The deeper the divide between the rich and poor, the closer America comes to the formula that lead to the French revolution. History can and will repeat itself, if policies that make the problems worse continue to be put into place.
Sen. Mitch McConnell (R-KY) admitted today on MSNBC, that the tax cuts the Republican Party supports would add $700 billion to the US federal deficit. The Senate Minority Leader danced around questions from Savannah Guthrie, as to how the party that has been preaching fiscal responsibility could justify the budget-busting tax breaks for the rich. Yet McConnell’s rhetoric was a thinly veiled disguise for hypocrisy.
The Republican Party has vowed to block every piece of legislation the Obama Administration puts forth, even if they have to filibuster to do it. However, they are all in favor of signing off on tax cuts, as long as they apply to just 3% of Americans who earn more than $250,000 a year. The right wing bias toward the rich comes on the heels of new Census data that shows 15% of the US population is now living in poverty, and the scenario unfolding on Capitol Hill is beginning to take the form of the events that lead to the French revolution (1789–1799).
“Adherents of most historical models identify many of the same features of the Ancient Régime as being among the causes of the French Revolution. Economic factors included widespread famine and malnutrition, due to rising bread prices, which increased the likelihood of disease and death and intentional starvation in the most destitute segments of the population in the months immediately before the Revolution.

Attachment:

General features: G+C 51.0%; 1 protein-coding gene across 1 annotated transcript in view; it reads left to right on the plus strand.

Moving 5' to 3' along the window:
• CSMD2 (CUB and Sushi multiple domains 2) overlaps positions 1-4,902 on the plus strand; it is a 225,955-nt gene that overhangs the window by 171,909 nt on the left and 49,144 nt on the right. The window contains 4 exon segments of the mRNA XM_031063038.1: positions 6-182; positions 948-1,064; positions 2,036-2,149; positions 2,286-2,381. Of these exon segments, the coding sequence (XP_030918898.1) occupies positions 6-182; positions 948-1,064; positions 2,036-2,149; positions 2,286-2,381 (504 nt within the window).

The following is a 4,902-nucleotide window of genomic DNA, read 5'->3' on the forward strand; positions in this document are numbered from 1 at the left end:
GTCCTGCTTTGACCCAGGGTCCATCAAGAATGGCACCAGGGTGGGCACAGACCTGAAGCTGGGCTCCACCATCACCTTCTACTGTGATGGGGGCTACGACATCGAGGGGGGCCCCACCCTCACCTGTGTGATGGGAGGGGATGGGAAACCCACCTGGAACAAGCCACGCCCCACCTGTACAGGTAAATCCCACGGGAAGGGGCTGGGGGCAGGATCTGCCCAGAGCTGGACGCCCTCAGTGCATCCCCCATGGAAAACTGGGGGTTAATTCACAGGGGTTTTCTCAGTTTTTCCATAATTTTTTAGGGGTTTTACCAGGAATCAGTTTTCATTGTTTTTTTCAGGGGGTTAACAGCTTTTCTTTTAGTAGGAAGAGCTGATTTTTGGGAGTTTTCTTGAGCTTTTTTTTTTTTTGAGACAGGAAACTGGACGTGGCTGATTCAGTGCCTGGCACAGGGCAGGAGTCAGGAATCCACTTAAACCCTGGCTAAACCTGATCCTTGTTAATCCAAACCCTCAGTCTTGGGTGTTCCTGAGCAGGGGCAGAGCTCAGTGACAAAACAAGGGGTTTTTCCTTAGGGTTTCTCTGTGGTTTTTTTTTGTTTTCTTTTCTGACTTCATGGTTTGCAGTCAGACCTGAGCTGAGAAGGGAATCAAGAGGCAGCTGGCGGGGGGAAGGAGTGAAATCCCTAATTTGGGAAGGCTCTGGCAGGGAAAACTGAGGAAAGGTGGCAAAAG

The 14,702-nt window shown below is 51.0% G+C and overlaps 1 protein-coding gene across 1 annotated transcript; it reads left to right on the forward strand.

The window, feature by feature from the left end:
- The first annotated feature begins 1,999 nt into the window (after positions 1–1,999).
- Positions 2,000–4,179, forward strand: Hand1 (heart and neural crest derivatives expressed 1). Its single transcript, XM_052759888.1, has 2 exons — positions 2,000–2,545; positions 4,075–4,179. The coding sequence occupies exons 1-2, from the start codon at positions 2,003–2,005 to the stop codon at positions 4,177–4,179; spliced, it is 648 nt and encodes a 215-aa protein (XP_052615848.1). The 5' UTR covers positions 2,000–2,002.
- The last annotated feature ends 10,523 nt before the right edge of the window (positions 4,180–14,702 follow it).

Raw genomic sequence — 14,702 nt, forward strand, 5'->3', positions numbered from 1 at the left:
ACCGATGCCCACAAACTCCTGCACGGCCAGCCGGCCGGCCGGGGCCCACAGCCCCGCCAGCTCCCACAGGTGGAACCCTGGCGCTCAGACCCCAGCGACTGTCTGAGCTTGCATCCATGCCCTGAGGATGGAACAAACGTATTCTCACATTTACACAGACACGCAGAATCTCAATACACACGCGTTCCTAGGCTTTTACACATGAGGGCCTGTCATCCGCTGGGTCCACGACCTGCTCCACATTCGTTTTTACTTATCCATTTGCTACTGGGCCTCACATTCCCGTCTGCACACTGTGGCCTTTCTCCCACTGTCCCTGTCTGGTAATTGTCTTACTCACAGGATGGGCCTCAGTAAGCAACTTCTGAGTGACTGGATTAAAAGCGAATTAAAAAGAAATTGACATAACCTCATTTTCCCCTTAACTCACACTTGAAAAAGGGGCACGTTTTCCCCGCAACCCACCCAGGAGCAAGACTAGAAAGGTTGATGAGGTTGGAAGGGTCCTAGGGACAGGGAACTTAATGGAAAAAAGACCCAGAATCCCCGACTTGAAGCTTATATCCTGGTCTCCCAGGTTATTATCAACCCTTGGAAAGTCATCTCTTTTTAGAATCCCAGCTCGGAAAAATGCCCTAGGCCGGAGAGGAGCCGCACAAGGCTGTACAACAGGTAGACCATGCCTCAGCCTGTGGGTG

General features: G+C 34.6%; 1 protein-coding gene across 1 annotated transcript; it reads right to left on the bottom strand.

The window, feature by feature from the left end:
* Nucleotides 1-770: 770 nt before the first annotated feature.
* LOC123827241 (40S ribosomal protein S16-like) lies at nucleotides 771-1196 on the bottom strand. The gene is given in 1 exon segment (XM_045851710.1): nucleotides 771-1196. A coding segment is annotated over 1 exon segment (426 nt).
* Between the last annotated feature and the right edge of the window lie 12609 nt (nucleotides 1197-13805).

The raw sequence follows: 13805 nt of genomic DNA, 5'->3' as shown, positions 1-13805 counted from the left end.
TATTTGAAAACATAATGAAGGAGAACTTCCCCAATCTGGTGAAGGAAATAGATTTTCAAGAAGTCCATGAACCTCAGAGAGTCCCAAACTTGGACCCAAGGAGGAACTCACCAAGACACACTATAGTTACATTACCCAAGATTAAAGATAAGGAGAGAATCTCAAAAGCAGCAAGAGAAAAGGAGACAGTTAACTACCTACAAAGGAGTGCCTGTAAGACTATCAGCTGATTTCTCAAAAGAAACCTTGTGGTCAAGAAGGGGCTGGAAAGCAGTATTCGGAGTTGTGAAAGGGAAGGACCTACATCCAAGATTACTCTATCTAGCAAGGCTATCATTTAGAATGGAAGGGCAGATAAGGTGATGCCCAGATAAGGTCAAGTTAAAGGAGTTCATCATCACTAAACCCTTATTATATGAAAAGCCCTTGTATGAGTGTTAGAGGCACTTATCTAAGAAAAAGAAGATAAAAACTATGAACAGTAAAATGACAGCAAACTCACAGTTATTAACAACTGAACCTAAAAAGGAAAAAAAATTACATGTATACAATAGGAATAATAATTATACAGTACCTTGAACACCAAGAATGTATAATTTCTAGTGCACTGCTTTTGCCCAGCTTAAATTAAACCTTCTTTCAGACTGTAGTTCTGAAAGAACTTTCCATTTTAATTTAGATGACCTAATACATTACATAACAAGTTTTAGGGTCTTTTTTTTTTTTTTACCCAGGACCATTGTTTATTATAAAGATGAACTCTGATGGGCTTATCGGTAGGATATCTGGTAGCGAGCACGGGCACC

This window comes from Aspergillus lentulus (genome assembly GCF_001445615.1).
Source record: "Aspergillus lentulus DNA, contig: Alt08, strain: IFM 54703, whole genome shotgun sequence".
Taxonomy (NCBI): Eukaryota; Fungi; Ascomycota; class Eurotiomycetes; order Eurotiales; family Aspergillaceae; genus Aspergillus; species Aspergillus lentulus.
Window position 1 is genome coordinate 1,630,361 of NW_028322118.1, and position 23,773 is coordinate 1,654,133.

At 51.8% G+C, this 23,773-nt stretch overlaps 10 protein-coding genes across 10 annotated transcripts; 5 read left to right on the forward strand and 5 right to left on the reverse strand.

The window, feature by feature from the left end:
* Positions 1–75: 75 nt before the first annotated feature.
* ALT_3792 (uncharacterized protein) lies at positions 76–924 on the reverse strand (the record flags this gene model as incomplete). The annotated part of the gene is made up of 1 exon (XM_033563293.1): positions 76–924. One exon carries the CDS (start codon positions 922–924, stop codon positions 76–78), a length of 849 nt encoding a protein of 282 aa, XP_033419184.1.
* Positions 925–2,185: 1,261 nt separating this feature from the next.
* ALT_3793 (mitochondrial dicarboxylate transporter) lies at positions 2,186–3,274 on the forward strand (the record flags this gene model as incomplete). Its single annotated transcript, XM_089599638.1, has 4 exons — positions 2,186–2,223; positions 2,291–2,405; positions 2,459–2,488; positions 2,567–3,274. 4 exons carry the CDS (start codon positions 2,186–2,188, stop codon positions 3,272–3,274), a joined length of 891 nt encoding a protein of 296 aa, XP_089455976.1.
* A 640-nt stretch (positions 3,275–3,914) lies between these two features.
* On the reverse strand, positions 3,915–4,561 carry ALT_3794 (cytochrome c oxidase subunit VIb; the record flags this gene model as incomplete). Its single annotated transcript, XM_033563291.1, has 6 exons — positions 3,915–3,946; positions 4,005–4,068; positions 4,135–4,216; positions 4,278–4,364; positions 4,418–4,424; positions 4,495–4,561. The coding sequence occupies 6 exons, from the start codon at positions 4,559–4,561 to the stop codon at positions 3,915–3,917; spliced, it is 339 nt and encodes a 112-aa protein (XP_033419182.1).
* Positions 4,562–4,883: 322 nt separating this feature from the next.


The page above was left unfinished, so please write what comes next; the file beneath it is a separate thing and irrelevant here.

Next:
Another cause may have been France's near bankruptcy as a result of the many wars fought by Louis XV as well as financial strain caused by French participation in the American Revolutionary War. The social burdens caused by war included the huge war debt, made worse by the monarchy's military failures and ineptitude, and the lack of social services for war veterans. The inefficient and antiquated financial system was unable to manage the national debt, something which was both partially caused and exacerbated by the burden of a grossly inequitable and inadequate system of taxation.
Meanwhile the conspicuous consumption of the noble class, especially the court of Louis XVI and Marie-Antoinette at Versailles continued, despite the financial burden on the populace. High unemployment and high bread prices caused more money to be spent on food and less in other areas of the economy.”
Students of history with vision see many parallels between the aristocratic favoritism of 18th century France, and the direction America is taking today.
The right wing of the American government has mounted a rebellion against the ruling party. And as Adolf Hitler used scare tactics to blame the Jews for the woes of the suffering populous, Republicans blame Barack Obama and the Democrats for the country’s problems.
A right wing agenda favoring the elite, while millions continue to slide into poverty, fails to achieve the goals of representative government in a majority rule democracy. It is also a dangerous stance to take with the highest number of Americans in history now living in poverty.
One-in-seven, or 45 million Americans are now poor. However, the true figures may be even higher. The US government’s definition of poverty is based on an annual income level of $22,050 for a family of four.
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